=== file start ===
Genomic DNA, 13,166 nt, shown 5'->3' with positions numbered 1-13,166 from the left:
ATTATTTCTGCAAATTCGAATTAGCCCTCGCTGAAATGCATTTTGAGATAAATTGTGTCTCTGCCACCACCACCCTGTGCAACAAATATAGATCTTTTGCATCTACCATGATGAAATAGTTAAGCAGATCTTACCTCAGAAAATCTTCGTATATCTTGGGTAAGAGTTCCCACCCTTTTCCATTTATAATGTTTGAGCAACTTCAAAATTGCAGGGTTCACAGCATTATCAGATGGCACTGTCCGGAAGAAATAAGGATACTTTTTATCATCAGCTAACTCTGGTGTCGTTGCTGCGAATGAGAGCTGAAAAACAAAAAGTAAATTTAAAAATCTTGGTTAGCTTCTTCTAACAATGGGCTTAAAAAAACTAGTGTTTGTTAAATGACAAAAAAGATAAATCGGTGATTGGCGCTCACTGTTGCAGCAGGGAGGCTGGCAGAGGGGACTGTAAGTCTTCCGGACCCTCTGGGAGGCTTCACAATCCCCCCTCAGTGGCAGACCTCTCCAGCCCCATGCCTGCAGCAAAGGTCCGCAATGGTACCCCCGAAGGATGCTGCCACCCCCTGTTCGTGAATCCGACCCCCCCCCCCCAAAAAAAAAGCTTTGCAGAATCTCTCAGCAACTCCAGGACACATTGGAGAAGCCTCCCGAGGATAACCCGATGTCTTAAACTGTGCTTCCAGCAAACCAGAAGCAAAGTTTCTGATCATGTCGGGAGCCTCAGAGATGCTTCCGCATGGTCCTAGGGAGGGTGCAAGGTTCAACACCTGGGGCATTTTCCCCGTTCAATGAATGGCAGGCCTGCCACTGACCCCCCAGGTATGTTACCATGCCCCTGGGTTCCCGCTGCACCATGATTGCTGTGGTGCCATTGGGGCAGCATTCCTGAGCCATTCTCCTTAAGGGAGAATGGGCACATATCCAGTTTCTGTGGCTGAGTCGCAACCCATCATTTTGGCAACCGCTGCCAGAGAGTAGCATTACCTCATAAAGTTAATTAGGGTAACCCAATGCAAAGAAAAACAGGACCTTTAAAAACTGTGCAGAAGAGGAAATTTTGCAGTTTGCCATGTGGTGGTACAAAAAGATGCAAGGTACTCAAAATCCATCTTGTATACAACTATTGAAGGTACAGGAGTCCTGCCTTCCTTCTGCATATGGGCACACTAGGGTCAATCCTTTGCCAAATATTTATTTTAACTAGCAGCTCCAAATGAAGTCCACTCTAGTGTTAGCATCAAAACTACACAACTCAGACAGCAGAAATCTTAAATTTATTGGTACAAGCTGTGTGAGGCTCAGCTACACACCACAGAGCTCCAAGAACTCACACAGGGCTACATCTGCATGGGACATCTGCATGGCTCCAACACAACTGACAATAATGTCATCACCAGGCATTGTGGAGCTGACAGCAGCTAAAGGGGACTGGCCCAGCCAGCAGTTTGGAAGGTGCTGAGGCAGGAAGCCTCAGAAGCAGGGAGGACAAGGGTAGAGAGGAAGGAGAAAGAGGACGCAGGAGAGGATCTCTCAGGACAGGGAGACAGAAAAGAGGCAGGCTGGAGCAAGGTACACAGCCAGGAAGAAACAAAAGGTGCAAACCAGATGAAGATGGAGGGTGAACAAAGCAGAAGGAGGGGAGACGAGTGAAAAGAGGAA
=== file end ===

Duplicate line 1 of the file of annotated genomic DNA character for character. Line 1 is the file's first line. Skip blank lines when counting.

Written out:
Genomic DNA, 13,166 nt, shown 5'->3' with positions numbered 1-13,166 from the left: